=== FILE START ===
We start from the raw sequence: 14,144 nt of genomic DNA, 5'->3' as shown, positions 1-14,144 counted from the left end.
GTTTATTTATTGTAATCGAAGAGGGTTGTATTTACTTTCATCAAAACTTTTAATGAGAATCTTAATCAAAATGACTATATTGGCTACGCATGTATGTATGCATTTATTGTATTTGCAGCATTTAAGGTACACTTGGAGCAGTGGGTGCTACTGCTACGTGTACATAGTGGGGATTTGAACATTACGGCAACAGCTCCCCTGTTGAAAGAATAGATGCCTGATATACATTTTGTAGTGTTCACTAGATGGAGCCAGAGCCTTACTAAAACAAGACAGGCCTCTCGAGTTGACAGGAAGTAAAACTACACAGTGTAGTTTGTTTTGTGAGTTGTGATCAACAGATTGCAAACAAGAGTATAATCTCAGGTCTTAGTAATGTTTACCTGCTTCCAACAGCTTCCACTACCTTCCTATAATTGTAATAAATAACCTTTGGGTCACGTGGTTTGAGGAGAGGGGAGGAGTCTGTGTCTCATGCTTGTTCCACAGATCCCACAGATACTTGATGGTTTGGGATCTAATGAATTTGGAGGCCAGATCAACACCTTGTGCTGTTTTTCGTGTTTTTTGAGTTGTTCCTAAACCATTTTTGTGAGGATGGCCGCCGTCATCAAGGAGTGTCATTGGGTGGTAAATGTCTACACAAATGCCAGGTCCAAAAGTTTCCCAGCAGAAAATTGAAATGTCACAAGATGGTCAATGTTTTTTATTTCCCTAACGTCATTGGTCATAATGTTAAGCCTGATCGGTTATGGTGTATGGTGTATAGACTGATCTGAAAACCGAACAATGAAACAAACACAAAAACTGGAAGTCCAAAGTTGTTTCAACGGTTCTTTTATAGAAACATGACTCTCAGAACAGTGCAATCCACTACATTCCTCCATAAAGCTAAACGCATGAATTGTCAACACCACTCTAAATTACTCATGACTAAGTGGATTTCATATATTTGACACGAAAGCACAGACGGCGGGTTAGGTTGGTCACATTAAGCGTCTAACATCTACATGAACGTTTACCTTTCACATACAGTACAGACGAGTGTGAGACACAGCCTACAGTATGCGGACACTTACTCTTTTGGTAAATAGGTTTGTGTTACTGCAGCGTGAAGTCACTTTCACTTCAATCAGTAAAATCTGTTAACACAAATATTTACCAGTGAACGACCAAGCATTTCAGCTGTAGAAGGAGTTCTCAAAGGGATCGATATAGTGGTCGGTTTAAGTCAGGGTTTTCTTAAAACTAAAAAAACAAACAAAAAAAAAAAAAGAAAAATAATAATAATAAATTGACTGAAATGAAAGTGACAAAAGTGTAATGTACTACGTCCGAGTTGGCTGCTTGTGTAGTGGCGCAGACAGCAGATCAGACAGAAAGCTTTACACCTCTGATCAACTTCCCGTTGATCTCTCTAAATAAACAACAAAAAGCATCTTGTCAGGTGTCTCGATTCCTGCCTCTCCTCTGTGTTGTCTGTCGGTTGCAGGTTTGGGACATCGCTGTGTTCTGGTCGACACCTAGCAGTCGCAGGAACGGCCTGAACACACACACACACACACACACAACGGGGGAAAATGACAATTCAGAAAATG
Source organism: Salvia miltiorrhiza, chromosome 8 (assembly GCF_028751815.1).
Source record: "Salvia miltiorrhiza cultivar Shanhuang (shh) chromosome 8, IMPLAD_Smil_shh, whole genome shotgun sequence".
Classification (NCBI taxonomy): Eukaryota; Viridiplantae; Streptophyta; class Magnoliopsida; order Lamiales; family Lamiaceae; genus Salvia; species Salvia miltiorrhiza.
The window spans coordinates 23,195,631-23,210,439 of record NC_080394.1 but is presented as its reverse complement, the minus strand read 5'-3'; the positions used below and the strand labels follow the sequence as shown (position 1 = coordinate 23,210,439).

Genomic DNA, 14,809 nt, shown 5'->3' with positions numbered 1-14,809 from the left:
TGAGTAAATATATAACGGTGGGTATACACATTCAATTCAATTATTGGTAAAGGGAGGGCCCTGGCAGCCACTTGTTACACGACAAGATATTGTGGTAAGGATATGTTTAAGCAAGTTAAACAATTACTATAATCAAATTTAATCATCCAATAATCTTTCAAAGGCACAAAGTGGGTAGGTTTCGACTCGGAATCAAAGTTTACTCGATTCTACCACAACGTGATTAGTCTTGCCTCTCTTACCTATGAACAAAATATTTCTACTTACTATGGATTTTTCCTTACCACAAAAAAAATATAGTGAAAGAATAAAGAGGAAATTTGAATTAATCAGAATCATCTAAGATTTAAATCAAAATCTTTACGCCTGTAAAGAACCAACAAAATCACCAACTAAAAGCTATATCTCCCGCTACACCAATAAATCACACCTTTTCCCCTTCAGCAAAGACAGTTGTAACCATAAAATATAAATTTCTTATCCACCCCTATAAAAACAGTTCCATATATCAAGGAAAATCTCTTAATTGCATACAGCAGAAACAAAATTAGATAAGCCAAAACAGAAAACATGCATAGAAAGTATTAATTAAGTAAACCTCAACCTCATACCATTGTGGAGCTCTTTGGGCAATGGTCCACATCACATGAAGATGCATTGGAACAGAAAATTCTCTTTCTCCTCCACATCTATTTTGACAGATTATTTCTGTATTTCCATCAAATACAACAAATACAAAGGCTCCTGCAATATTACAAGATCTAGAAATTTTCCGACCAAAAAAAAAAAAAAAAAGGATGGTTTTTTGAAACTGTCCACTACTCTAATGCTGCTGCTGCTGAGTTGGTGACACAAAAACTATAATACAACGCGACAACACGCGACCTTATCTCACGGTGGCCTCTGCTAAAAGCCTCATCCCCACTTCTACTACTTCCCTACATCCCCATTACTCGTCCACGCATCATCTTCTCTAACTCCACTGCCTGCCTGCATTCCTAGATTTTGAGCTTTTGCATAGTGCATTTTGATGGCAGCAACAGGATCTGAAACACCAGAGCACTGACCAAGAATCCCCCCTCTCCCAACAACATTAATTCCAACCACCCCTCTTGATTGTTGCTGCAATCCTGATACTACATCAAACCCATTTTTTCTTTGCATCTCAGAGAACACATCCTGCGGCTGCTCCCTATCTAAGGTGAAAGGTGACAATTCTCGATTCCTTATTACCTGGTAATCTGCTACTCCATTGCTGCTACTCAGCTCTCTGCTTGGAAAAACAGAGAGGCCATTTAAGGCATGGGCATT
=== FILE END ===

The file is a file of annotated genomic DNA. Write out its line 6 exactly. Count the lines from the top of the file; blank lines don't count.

The window spans coordinates 23,195,631-23,210,439 of record NC_080394.1 but is presented as its reverse complement, the minus strand read 5'-3'; the positions used below and the strand labels follow the sequence as shown (position 1 = coordinate 23,210,439).